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About Low Power FM

Updated March 17, 2016


Low-Power FM (LPFM) is a class of non-commercial FM station intended for non-profit groups to create non-commercial stations that are both inexpensive to build and operate. Because of their low power levels they serve limited geographic areas and are ideal for serving small and underserved communities.

The second window to apply for an LPFM license closed on Friday, November 15, 2013. The FCC announced that 2,816 applications were filed during that window.

The FCC started to process applications and grant construction permits for new stations on January 15, 2014. Most groups with qualifying applications without any competition for a frequency (so-called “singleton” applications) have heard from the FCC. The Commission has identified all frequencies for which there are competing applications (MX groups) in all 50 states and Puerto Rico. The vast majority of these MX groups have been resolved, where either a winning applicant has been chosen, two or more applicants have entered into a time sharing agreement, or applicants were able to successfully amend their applications to move to an open frequency.

As of January 2016 More than 1,800 LPFM construction permits have been issued. You can monitor the latest news in our LPFM Watch column on Thursdays.

No additional LPFM license opportunities have been scheduled. It is not likely that a third LPFM window will be opened soon, if at all.

We have assembled this page to provide basic information about LPFM along with important news and background. While originally written prior to the last LPFM window, we continue to revise the page to be of use to current LPFM construction permit or license holders, as well as anyone interested in low-power FM radio. Please don’t hesitate to email us with any questions you may have:

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1. What is Low-Power FM (LPFM)?

2. How do I apply for an LPFM license?

3. How to get help with an LPFM license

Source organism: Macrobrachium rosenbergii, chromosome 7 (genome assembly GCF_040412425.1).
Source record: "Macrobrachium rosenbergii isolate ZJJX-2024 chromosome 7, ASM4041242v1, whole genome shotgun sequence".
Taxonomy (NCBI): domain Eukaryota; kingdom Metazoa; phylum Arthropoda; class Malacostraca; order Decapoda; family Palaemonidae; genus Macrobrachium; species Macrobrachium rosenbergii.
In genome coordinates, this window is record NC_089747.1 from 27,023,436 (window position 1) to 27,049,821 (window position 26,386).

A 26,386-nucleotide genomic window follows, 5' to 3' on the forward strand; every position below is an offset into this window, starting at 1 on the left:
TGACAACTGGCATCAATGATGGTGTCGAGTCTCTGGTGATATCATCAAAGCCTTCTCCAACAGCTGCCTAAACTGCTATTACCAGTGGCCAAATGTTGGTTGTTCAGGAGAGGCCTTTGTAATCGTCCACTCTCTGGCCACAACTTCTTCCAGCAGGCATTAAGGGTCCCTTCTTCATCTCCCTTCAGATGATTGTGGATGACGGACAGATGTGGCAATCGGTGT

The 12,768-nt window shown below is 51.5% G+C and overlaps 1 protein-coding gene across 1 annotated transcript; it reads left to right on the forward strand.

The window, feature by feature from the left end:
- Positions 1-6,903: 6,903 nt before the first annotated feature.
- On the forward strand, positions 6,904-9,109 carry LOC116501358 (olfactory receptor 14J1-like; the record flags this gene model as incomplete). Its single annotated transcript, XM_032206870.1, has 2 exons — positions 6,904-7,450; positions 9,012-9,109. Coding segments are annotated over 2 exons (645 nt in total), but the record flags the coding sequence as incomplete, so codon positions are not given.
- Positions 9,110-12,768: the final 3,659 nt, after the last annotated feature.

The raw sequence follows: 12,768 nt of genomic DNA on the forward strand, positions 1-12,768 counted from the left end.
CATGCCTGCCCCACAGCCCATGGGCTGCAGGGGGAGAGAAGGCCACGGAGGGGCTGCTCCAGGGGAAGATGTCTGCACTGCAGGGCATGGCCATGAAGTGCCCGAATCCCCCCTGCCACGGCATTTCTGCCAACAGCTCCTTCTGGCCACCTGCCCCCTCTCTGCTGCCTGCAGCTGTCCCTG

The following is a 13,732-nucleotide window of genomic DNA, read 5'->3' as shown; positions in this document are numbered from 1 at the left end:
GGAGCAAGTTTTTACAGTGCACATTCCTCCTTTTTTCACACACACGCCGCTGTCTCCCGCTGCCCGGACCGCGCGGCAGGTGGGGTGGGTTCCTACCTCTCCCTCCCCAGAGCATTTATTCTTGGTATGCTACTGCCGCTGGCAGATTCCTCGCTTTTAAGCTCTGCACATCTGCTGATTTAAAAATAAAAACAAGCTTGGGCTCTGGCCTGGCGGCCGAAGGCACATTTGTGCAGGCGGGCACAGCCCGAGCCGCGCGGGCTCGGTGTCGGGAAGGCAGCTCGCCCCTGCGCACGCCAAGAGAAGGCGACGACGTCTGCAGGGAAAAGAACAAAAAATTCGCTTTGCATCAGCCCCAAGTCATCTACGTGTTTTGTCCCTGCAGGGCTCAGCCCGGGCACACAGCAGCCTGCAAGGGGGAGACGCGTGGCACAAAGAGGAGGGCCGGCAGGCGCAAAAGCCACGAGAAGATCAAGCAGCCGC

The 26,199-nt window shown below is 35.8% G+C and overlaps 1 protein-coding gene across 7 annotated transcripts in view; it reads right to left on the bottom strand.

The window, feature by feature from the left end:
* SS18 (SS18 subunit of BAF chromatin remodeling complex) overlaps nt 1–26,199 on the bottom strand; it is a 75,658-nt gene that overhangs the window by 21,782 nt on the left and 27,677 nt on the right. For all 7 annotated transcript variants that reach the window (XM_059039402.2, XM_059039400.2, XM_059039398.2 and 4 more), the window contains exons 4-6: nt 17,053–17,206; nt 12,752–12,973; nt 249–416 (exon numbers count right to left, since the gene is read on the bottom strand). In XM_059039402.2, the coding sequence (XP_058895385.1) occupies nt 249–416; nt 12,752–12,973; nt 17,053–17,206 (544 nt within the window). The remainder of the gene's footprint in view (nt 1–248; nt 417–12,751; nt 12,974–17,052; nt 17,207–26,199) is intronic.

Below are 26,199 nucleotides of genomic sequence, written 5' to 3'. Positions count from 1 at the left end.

4. LPFM Coverage Highlights from Radio Survivor

5. Additional LPFM Resources

1. What is Low-Power FM (LPFM)?

Low-power FM is a class of non-commercial broadcast radio service in the US created by the FCC to provide an inexpensive method for non-profit groups to get on the air. The service was established in 2000 after significant pressure and lobbying by advocates, including religious groups like the United Church of Christ, and media justice groups like the Prometheus Radio Project.

Thus far the FCC has only issued licenses for LPFM stations operating between 50 and 100 watts of power (LP100). Although the original order also contained a provision for lower-powered 10-watt stations (LP10), the FCC decided in 2013 that it would not offer this class of license after all, determining that such stations would not be economically sustainable.

2. How do I apply for an LPFM license?

To get a LPFM station a group must obtain a license from the FCC. Applications for licenses may only be submitted during “windows” scheduled by the Commission. The first LPFM licensing window occurred between May 2000 and May 2001, with each state assigned a one-month window in that period for submitted applications.

The second LPFM application window closed on November 15, 2013 and another window is not anticipated in the near future.

The following recommendations were made prior to the start of the 2013 licensing window, which we are keeping for reference purposes:
The first thing you will want to do is to find an open frequency in your area. You will have to tell the FCC what frequency you would like, and it must be available for an LPFM station. The FCC will not assign a frequency to you.

You can find a frequency using the free RFree software that will also allow the Prometheus Radio Project to assist you more easily, or you make a search online using REC Networks’ myLPFM tool.

Then you can view the archive of the FCC’s Aug. 20, 2013 webinar on how to apply for an LPFM license. Follow along with the PDF of Form 318.

3. How to get help with an LPFM license

Because the LPFM licensing window is closed, there is no help to obtain a new license at this time.

The following groups provided assistance to LPFM applicants during the 2013 application window. Now they may be able to assist groups that have LPFM construction permits or licenses with questions about their permits and licenses, or about other related issues. However, limited resources or other constraints may restrict how much assistance they are able to provide.

For access to ongoing support resources LPFM community stations may join the National Federation of Community Broadcasters, which offers memberships on a sliding scale.

4. LPFM Coverage Highlights from Radio Survivor

All LPFM coverage on Radio Survivor

5. Additional LPFM Resources

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